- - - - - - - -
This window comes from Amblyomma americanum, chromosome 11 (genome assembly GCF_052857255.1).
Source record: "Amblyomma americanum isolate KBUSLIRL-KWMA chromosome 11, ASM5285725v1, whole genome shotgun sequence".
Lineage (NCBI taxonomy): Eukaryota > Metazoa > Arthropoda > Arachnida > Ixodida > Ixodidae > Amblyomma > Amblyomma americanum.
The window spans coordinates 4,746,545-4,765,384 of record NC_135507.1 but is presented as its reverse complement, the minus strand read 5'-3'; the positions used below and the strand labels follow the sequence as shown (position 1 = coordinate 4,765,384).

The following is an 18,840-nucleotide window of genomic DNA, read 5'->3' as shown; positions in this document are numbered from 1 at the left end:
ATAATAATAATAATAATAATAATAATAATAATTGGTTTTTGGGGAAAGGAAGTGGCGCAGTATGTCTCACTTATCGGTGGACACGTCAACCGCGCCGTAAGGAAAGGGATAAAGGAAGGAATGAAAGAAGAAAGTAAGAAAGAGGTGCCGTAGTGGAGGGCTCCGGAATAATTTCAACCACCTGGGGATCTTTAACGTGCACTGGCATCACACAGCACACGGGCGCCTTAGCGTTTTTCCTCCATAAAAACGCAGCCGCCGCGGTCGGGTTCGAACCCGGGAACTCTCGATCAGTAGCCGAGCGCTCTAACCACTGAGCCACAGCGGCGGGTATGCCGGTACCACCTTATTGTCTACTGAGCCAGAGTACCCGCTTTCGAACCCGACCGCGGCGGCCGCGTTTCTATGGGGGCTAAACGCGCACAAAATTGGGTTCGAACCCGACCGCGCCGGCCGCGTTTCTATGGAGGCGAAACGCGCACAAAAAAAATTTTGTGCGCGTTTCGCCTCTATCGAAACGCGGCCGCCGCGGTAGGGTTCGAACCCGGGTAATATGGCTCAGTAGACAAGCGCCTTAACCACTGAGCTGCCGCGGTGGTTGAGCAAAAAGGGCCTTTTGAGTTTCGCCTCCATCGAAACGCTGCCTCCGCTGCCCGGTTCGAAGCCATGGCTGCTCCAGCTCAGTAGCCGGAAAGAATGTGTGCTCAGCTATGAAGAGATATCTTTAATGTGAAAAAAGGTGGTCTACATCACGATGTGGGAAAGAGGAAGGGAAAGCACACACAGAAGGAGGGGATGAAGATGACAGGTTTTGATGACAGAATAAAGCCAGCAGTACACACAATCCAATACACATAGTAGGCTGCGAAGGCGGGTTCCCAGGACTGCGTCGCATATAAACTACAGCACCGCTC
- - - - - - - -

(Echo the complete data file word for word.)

This window comes from Amblyomma americanum, chromosome 11 (genome assembly GCF_052857255.1).
Source record: "Amblyomma americanum isolate KBUSLIRL-KWMA chromosome 11, ASM5285725v1, whole genome shotgun sequence".
Lineage (NCBI taxonomy): Eukaryota > Metazoa > Arthropoda > Arachnida > Ixodida > Ixodidae > Amblyomma > Amblyomma americanum.
The window spans coordinates 4,746,545-4,765,384 of record NC_135507.1 but is presented as its reverse complement, the minus strand read 5'-3'; the positions used below and the strand labels follow the sequence as shown (position 1 = coordinate 4,765,384).

The following is an 18,840-nucleotide window of genomic DNA, read 5'->3' as shown; positions in this document are numbered from 1 at the left end:
ATAATAATAATAATAATAATAATAATAATAATTGGTTTTTGGGGAAAGGAAGTGGCGCAGTATGTCTCACTTATCGGTGGACACGTCAACCGCGCCGTAAGGAAAGGGATAAAGGAAGGAATGAAAGAAGAAAGTAAGAAAGAGGTGCCGTAGTGGAGGGCTCCGGAATAATTTCAACCACCTGGGGATCTTTAACGTGCACTGGCATCACACAGCACACGGGCGCCTTAGCGTTTTTCCTCCATAAAAACGCAGCCGCCGCGGTCGGGTTCGAACCCGGGAACTCTCGATCAGTAGCCGAGCGCTCTAACCACTGAGCCACAGCGGCGGGTATGCCGGTACCACCTTATTGTCTACTGAGCCAGAGTACCCGCTTTCGAACCCGACCGCGGCGGCCGCGTTTCTATGGGGGCTAAACGCGCACAAAATTGGGTTCGAACCCGACCGCGCCGGCCGCGTTTCTATGGAGGCGAAACGCGCACAAAAAAAATTTTGTGCGCGTTTCGCCTCTATCGAAACGCGGCCGCCGCGGTAGGGTTCGAACCCGGGTAATATGGCTCAGTAGACAAGCGCCTTAACCACTGAGCTGCCGCGGTGGTTGAGCAAAAAGGGCCTTTTGAGTTTCGCCTCCATCGAAACGCTGCCTCCGCTGCCCGGTTCGAAGCCATGGCTGCTCCAGCTCAGTAGCCGGAAAGAATGTGTGCTCAGCTATGAAGAGATATCTTTAATGTGAAAAAAGGTGGTCTACATCACGATGTGGGAAAGAGGAAGGGAAAGCACACACAGAAGGAGGGGATGAAGATGACAGGTTTTGATGACAGAATAAAGCCAGCAGTACACACAATCCAATACACATAGTAGGCTGCGAAGGCGGGTTCCCAGGACTGCGTCGCATATAAACTACAGCACCGCTC